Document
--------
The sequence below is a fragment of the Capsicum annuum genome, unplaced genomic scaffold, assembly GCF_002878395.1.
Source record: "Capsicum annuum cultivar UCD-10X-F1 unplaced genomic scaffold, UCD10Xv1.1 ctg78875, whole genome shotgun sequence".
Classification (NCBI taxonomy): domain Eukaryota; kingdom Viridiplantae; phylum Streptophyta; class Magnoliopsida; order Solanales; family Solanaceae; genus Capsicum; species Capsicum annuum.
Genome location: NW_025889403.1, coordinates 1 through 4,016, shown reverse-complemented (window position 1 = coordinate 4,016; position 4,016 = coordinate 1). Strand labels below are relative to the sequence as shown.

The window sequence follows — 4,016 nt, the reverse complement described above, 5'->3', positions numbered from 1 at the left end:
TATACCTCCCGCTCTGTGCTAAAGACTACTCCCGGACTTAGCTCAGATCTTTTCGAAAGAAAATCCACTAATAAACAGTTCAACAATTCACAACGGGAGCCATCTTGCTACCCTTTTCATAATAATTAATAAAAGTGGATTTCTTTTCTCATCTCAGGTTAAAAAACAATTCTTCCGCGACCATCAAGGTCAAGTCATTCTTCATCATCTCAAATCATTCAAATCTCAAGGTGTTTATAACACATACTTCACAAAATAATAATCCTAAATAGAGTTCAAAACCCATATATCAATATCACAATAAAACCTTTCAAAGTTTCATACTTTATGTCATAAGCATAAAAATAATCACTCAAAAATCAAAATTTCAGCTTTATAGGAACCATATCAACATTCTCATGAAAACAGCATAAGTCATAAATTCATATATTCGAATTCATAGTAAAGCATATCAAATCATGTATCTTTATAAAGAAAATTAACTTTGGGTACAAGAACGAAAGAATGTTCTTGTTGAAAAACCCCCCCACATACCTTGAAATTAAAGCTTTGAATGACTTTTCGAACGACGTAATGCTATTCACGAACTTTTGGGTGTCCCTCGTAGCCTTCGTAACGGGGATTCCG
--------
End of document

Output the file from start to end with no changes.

The sequence below is a fragment of the Capsicum annuum genome, unplaced genomic scaffold, assembly GCF_002878395.1.
Source record: "Capsicum annuum cultivar UCD-10X-F1 unplaced genomic scaffold, UCD10Xv1.1 ctg78875, whole genome shotgun sequence".
Classification (NCBI taxonomy): domain Eukaryota; kingdom Viridiplantae; phylum Streptophyta; class Magnoliopsida; order Solanales; family Solanaceae; genus Capsicum; species Capsicum annuum.
Genome location: NW_025889403.1, coordinates 1 through 4,016, shown reverse-complemented (window position 1 = coordinate 4,016; position 4,016 = coordinate 1). Strand labels below are relative to the sequence as shown.

The window sequence follows — 4,016 nt, the reverse complement described above, 5'->3', positions numbered from 1 at the left end:
TATACCTCCCGCTCTGTGCTAAAGACTACTCCCGGACTTAGCTCAGATCTTTTCGAAAGAAAATCCACTAATAAACAGTTCAACAATTCACAACGGGAGCCATCTTGCTACCCTTTTCATAATAATTAATAAAAGTGGATTTCTTTTCTCATCTCAGGTTAAAAAACAATTCTTCCGCGACCATCAAGGTCAAGTCATTCTTCATCATCTCAAATCATTCAAATCTCAAGGTGTTTATAACACATACTTCACAAAATAATAATCCTAAATAGAGTTCAAAACCCATATATCAATATCACAATAAAACCTTTCAAAGTTTCATACTTTATGTCATAAGCATAAAAATAATCACTCAAAAATCAAAATTTCAGCTTTATAGGAACCATATCAACATTCTCATGAAAACAGCATAAGTCATAAATTCATATATTCGAATTCATAGTAAAGCATATCAAATCATGTATCTTTATAAAGAAAATTAACTTTGGGTACAAGAACGAAAGAATGTTCTTGTTGAAAAACCCCCCCACATACCTTGAAATTAAAGCTTTGAATGACTTTTCGAACGACGTAATGCTATTCACGAACTTTTGGGTGTCCCTCGTAGCCTTCGTAACGGGGATTCCG